This is one of a thirty part exposé on the Children of the Legion. This group of women, then girls, in the Regnum Christi, share their stories of abuse, neglect and the aftermath of being children in the Regnum Christi. For a complete list of stories to date, view Children of the Legion.
Thank you to one and all who have shared your stories so far. I don’t know many of you at all, and others I lived with for three years and still barely know–but I am truly grateful for this group bringing us closer together. Funny we’ve discovered more about each other over the internet in a month than years of living together.
I was at the PC for 3 years, I left after my junior year. I went to the PC as an escape from my home–my family had just moved, I didn’t have friends, and I was depressed. My options were homeschool or PC, so I got the hell out of Dodge.
It’s been absolutely amazing and eye-opening to me to think back to the insane life that was the PC. Yet, there we were, tucked back in there, us Russian Princesses and Nuns of Naragganset, better than our peers because we had chosen to give our lives to God. Those other mere mortals were living flamboyant and sinfully pleasurable lives; because wasn’t life all about sacrifice and self-denial?
For a group that preached “universal Christian charity” it’s amazing to think how much we judged any and all who weren’t doing exactly as we were. “Oh, she must not be generous with God, she is going HOME”. “Oh did you hear? So and so had fun/danced/got pregnant/etc etc.” Seriously?! Who were we to judge or say what God’s will was for someone else? We were better somehow for giving our lives to God, others who were called to vocations such as marriage were lesser beings, not capable of the love and devotion we chosen souls were capable of. The hubris of those thoughts disgusts me even as I write it.
That feeling of superiority was only escalated in those horrific team balances. I honestly can’t for the life of me think of what could possibly have been said between us docile and charitable PCs, but I’m going to bet that absolutely everything that was said was petty and overly scrupulous. For what? To ruin the shred of self-worth we may have felt that week?
Everything was so calculated so as to look perfect, yet hearing the common themes of depression, eating disorders, and low self esteem rampant at the PC, that very façade takes on an eerily sinister note. I’m sure the majority of our parents thought they were doing us a favor sending us to such a “prestigious institution”, yet what message were they getting? Clearly not an accurate one. The silence amongst ourselves only masked the truth, a show of happiness cleverly hidden under strict norms.
How is it that 80 girls could live so close together, do absolutely everything together for years, and yet know so little about each other? I think we were only allowed to speak a total of about 30 minutes a day, maybe less. The rest of the time we walked about like drones, taking in what we were told we could take in, nothing more, nothing less.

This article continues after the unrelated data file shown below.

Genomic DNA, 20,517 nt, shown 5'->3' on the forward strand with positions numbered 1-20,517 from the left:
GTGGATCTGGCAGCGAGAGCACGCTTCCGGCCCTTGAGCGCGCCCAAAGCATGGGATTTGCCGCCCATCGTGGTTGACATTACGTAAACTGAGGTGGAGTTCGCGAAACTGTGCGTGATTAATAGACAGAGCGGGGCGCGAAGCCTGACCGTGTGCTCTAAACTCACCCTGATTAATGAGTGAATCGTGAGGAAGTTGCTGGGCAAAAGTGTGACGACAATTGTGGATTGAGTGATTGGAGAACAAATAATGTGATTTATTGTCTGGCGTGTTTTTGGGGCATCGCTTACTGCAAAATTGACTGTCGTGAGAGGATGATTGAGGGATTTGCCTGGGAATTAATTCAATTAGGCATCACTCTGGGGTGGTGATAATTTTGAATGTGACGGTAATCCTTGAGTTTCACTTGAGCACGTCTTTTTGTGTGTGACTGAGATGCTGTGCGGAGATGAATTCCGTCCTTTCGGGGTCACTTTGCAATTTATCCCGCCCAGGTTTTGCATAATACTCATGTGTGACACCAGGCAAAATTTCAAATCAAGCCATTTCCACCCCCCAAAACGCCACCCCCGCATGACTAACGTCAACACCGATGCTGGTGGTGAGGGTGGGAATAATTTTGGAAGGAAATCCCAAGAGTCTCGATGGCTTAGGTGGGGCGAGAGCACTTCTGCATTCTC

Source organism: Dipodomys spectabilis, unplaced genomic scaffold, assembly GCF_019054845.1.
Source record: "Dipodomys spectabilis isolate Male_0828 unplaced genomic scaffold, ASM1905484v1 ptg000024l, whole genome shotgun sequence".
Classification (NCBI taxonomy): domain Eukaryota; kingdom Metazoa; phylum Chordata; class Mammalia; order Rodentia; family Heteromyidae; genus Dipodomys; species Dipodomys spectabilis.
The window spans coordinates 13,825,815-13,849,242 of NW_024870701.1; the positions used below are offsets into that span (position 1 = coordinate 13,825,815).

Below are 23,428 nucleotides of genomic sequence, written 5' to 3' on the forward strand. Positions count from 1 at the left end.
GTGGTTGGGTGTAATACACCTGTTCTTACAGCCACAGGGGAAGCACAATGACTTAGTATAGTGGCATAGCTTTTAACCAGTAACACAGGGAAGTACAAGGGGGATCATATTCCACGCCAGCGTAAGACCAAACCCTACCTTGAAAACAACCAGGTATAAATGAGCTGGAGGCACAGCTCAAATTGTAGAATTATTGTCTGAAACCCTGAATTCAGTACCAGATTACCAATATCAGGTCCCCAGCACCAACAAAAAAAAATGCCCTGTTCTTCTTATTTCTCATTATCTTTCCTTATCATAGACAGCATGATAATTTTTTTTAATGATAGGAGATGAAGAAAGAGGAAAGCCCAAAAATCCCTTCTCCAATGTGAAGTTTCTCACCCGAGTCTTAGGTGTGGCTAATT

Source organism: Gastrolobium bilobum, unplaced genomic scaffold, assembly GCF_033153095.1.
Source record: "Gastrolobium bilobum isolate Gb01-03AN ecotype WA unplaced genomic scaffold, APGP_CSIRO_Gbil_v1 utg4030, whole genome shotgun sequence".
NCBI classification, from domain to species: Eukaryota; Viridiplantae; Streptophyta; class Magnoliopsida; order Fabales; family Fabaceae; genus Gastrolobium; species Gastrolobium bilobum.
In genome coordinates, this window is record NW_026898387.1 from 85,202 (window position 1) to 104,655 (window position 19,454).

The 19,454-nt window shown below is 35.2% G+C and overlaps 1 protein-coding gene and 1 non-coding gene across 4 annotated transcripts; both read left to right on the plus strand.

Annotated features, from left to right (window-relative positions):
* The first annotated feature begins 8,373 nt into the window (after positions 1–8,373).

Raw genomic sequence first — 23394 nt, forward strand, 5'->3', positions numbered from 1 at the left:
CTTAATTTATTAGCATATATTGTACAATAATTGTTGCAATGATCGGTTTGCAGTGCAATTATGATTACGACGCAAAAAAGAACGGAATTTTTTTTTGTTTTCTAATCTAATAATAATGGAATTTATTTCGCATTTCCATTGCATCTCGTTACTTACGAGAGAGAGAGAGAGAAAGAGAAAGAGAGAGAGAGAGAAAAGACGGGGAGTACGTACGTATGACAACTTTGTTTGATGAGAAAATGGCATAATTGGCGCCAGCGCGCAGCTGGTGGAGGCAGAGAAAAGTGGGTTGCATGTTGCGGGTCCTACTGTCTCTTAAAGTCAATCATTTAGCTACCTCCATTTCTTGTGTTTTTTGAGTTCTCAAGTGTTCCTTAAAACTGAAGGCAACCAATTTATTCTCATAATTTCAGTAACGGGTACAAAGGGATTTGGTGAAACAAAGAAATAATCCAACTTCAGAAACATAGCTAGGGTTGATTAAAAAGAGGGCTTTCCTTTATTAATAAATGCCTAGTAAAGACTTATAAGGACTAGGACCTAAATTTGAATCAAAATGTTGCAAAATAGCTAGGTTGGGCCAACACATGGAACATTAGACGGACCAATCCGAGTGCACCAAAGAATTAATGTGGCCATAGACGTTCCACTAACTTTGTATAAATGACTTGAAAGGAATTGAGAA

The very essence of what it means to be a human, to have the freedom to choose was taken away and put inside the tightest of boxes: the schedule. Every minute of every day was planned out, to the point that if you got constipated, good luck. Your free time didn’t allow enough time to remedy that problem.
I remember one year after final exams, going outside and yelling FREEEEDOOMMMM (braveheart style) with a couple other PC’s. We earned a intolerably long lecture about the inappropriateness of such behavior. We were teenagers, for Christ’s sake.
Any type of creativity or originality was stifled under the pretext of “God’s will”, an all encompassing mandate I have come to loathe. A God who is a God of love would not want so many of us to be in constant physical and mental pain. I remember going to the doctor at one point, because I couldn’t run on account of intense back pain. He told me he’d never seen a back so bad, especially on someone so young. “Why?” I asked. “Stress”, he replied.
No kidding. The weight of constantly trying to achieve an unattainable level of perfection taxed our bodies to the max. I distinctly remember telling Heidi I was going to leave after the school year ended, and walking out of her office and down the long hallway. It was like a weight was lifted off my shoulders. I had no idea until that moment that something internal could be felt so dramatically, so distinctly.
It took a long time for me to realize after leaving the PC that it is perfectly ok, dare I say normal, to sit back and relax. I don’t think there was ever time to unwind in our schedule. Instead we were frantically going from one thing to another, spinning the hamster wheel faster and faster not even realizing we were going nowhere.
I absolutely shudder when I think of the life I led in high school. I’ve blocked much of it out. All I wanted was a “normal” high school life, with crushes and dances and extracurriculars and freedom. I know I’ve rambled on, but there are a few things I’d like to make clear. One, I’m so grateful to know each one of you, as well or as little as I do. We went through a type of hell together, and lived to tell the tale. Thank you for your friendship and support. And two, freedom has become my life mantra. I’m a firm believer in doing what you want in life, and being HAPPY. Life is too short to live otherwise. I wish you all happiness in your lives.
I had a nightmare the other night that I was back at the PC, and was being shuttled from activity and prayer then more prayer and activity. Then I stopped. And said no, I won’t do it. And just left. It felt almost as freeing as the day I actually did.
This story is a testimony from the 49 Weeks Blog. You can see this and more stories by visiting 49 Weeks.